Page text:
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Hospital wants proof Suleman can care for octuplets, she tells Dr. Phil [CORRECTED]

February 24, 2009 |  6:27 pm

Suleman Nadya Suleman told TV host Dr. Phil McGraw on Tuesday that she fears Kaiser Permanente Medical Center may not release her octuplets to her until she proves she can care for them.

In an interview with The Times, McGraw said Suleman called him Tuesday afternoon, distressed after talking to Kaiser officials. Suleman taped two episodes of McGraw’s show, the first of which is scheduled to run Wednesday.

“What she is telling me is that unless and until she has a better living arrangement, that they are not likely to release the children to her,” McGraw said.

Suleman, a single mother who already has six children and gave birth to octuplets Jan. 26, lives in Whittier with her mother in a three-bedroom home that is in pre-foreclosure. She does not have a job and relies on government assistance, including food stamps and disability income for three of her six older children.

McGraw said Suleman told him that hospital officials had some concerns about her “ability to care for the children.” He did not have detailed information about their concerns or what standards she might not be meeting.

Kaiser officials declined to comment on Suleman’s case.

“Any conversations that the mother may or may not have had on this topic are private and we could not discuss them,” Jim Anderson, director of media relations for Kaiser Permanente Southern California, said in a statement to The Times. “In general, mothers with multiple births who have babies in the neonatal intensive care unit are given advice and counsel about what they need to have in place to care for the children when they are discharged. There is a multidisciplinary team that works with them in advance to offer advice and support.”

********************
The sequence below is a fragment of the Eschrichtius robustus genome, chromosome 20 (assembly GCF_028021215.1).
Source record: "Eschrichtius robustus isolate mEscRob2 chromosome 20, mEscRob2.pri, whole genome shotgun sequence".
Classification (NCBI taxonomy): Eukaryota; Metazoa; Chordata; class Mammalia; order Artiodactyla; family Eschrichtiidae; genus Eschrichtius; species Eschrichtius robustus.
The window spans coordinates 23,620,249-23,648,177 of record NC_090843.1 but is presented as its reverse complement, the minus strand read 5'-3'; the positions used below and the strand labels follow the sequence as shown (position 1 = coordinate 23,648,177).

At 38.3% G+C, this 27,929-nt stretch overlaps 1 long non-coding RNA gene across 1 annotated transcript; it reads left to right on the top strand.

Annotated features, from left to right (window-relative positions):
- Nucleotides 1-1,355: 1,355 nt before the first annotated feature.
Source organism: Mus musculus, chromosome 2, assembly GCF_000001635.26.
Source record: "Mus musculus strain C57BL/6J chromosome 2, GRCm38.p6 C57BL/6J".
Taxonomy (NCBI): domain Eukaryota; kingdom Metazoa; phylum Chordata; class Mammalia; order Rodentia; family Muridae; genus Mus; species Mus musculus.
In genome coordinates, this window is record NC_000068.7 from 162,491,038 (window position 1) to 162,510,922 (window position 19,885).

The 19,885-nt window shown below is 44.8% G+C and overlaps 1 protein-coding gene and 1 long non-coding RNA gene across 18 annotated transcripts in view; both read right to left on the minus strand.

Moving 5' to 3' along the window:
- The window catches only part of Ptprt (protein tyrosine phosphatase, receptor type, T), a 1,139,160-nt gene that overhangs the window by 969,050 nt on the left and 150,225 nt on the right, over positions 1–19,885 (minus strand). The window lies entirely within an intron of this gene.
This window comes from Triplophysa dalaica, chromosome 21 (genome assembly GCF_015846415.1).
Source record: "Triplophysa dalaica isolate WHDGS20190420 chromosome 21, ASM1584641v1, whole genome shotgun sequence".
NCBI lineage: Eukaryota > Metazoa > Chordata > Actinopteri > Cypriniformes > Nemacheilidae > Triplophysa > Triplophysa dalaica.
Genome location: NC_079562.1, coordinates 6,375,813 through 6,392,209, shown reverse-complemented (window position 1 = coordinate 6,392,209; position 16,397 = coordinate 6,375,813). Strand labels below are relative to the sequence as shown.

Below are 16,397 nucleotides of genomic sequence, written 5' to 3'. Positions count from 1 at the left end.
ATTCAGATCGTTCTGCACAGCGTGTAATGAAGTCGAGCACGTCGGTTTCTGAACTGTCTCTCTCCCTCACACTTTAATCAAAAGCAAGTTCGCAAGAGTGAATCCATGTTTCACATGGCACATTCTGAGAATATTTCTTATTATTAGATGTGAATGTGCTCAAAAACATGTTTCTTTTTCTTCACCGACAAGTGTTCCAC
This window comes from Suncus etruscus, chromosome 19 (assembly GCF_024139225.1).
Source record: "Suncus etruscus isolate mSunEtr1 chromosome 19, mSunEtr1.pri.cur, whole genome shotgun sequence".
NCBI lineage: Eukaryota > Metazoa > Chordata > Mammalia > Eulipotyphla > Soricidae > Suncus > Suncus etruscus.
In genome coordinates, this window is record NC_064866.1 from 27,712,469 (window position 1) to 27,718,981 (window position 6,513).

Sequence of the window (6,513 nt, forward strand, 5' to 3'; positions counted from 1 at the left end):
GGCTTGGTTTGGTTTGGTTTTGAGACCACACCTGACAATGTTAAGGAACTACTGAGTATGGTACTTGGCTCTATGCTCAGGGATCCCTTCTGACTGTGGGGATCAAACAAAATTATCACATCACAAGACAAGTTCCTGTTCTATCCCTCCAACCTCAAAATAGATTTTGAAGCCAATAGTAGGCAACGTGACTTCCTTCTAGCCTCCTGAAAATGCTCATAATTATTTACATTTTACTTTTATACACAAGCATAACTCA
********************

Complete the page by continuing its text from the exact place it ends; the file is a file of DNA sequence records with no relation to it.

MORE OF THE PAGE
Typically, Kaiser does not discharge babies until they have reached at least 35 weeks of gestational and post-birth development, said Vicki Bermudez, a regulatory policy specialist with the California Nurses Assn. and a neonatal intensive care unit nurse at the Kaiser hospital in Roseville.

When the infants reach 35 weeks of development, they are released if they can maintain their body temperature, eat regularly and without difficulty and demonstrate continued growth. Often, the children are about 5 pounds when they are released, she said. 

In all cases involving very premature babies, social workers are assigned to evaluate parents and to determine what services the children and family may be entitled to, Bermudez said.

“If they feel there’s a risk to a baby, they contact Child Protective Services and Child Protective Services would make a determination as to whether or not there’s a reason for concern,” Bermudez said.

Corrected, 9 p.m.: A previous version of this post said the octuplets are 34 weeks old; they are actually 4 weeks old. The post also said that the hospital typically does not release premature babies until they are 35 weeks old; in fact, they are typically released after 35 weeks of pre- and post-birth development.

Read complete story here.

-- Jessica Garrison and Kimi Yoshino

Photo: NBC

Previously on L.A. Now

Man wants DNA test to see if he is octuplets' father

Father of octuplets' mother calls her "absolutely irresponsible"

Octuplets' mother gets a giant babysitting offer

House where octuplets' mom lives is in danger of foreclosure

Octuplets' mom identifies her fertility clinic in Beverly Hills

Octuplets story takes surreal turns, including You Tube video